It’s 20:00. My phone and laptop go into the top drawer of my dresser, and I lock both items away for good. For this one night, I have decided to shut things down so I can read and think.
I am reading Sapiens by Yuval Noah Harari. The theories of how Homo Sapiens before myself conducted themselves fascinates me.
The first one that caught my attention was The “Gorging Gene” Theory which states that our hunter-gather ancestors opportunistically bloated themselves on sugar and fats because of a scarcity mindset. They didn’t know when their next meals would come, so when they finally found something sweet and tasty, they devoured it. I read about this theory after washing down a Philly cheesesteak sandwich with a 20 oz Cherry Coke. Then I ate a pint of dulce de leche ice cream.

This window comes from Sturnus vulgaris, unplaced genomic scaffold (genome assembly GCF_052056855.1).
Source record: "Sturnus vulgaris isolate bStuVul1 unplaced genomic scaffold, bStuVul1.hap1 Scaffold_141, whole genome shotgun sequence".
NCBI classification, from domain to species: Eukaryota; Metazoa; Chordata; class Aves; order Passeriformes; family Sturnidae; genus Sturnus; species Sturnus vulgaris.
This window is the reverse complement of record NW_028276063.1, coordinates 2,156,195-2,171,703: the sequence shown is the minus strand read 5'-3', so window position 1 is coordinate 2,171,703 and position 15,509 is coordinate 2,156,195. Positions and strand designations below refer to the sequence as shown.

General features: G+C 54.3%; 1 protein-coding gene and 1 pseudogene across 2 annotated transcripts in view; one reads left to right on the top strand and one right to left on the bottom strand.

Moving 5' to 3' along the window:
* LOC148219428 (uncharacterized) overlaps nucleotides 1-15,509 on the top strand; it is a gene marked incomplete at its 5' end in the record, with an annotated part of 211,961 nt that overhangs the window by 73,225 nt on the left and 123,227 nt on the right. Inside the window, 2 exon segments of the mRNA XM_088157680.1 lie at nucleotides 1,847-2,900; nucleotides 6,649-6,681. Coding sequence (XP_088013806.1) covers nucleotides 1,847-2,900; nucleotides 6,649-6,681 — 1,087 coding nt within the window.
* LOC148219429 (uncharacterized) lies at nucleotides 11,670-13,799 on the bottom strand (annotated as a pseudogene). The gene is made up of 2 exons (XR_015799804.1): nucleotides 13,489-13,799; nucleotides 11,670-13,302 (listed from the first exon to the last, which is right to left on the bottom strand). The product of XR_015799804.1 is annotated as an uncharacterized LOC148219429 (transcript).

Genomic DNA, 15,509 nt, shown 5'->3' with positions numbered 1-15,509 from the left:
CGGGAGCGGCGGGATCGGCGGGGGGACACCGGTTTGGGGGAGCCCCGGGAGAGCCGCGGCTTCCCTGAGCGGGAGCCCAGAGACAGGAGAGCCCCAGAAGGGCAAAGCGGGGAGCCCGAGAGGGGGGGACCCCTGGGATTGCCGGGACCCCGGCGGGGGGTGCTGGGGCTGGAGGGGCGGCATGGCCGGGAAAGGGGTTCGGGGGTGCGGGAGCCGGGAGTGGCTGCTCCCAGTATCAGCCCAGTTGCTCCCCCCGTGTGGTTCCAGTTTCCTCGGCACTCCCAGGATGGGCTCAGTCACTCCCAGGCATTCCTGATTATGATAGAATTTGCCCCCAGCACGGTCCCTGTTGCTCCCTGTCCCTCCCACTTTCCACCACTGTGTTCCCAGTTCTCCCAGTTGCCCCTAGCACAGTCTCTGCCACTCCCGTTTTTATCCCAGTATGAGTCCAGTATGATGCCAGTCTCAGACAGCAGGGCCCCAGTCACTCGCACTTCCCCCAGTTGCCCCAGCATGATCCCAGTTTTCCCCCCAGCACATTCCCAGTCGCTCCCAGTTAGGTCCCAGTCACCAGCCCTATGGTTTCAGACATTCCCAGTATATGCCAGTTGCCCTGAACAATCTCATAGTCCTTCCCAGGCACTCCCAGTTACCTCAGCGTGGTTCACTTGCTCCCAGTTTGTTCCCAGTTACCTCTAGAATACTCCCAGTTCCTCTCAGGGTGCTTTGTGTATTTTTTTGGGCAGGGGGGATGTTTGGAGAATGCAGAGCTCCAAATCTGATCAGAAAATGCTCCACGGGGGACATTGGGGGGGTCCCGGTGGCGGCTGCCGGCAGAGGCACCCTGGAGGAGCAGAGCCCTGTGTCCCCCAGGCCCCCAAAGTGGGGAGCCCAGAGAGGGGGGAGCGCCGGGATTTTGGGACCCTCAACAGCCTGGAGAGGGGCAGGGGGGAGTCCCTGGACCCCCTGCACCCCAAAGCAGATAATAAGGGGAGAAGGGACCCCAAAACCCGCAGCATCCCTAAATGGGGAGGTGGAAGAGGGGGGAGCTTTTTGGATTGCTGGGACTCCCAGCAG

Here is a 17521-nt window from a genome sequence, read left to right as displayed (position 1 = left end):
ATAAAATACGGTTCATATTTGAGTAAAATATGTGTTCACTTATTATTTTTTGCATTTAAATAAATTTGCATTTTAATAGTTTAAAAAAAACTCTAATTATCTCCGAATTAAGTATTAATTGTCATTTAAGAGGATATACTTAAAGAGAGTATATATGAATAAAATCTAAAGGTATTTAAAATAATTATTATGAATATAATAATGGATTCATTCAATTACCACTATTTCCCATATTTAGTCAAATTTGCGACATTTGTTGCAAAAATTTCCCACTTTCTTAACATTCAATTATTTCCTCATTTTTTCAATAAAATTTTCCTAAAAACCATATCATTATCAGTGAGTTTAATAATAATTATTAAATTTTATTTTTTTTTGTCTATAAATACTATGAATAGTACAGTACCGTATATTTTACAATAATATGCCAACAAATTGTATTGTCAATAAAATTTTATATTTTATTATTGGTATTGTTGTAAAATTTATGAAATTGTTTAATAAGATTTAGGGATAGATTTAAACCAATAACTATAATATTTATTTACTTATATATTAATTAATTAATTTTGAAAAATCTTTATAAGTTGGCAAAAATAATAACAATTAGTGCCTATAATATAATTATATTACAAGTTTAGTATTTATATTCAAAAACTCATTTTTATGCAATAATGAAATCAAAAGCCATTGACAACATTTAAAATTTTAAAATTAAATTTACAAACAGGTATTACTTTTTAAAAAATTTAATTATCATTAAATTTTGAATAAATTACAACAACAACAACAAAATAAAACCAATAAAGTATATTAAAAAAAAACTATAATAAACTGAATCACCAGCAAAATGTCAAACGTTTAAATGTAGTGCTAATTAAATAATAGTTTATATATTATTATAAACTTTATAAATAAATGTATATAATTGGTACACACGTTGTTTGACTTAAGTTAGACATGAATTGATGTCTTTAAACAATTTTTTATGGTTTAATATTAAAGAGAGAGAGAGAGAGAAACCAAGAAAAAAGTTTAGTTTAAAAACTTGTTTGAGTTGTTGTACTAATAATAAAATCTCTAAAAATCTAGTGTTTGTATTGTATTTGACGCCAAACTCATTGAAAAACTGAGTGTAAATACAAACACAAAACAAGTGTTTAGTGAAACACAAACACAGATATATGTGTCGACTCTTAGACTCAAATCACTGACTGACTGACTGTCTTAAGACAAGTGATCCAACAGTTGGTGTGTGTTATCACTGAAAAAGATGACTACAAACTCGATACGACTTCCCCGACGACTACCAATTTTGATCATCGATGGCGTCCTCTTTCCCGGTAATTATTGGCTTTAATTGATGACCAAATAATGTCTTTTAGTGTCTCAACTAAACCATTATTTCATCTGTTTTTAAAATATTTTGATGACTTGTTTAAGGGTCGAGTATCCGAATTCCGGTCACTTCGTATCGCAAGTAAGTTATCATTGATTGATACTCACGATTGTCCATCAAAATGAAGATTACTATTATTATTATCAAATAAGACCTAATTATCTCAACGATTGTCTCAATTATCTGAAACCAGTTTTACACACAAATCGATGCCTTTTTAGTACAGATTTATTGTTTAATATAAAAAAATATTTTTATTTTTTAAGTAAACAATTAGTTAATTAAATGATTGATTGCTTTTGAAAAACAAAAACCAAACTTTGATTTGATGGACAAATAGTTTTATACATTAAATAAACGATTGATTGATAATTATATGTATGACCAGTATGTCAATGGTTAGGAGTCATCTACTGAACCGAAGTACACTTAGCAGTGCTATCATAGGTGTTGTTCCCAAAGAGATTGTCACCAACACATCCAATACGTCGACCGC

The second assertion which caught my attention was regarding the foraging patterns of Sapiens. “Sapiens did not forage only for food and materials. They foraged for knowledge as well. To survive, they needed a detailed mental map of their territory… Each individual had to understand how to make a stone knife, how to mend a torn cloak, how to lay a rabbit trap, and how to face avalanches, snakebites or hungry lions.” (Sapiens, 48) In other words, Sapiens were very curious and engaged with their environment.
In a certain sense, we haven’t changed much. Many patterns tie us to our past, but we can hardly match that level of curiosity in the present day. Sure, we love to watch tv shows and scroll endlessly through Instagram; we even gossip like our ancestors, but what skill do we attain when our survival is practically guaranteed? We no longer need to hunt for food, and we’re no longer being hunted as food. Is there a word for when one solution creates another problem?
Lastly, here is a new word that I learned, coprolite. It’s the technical term for fossilized turd. I’m learning again.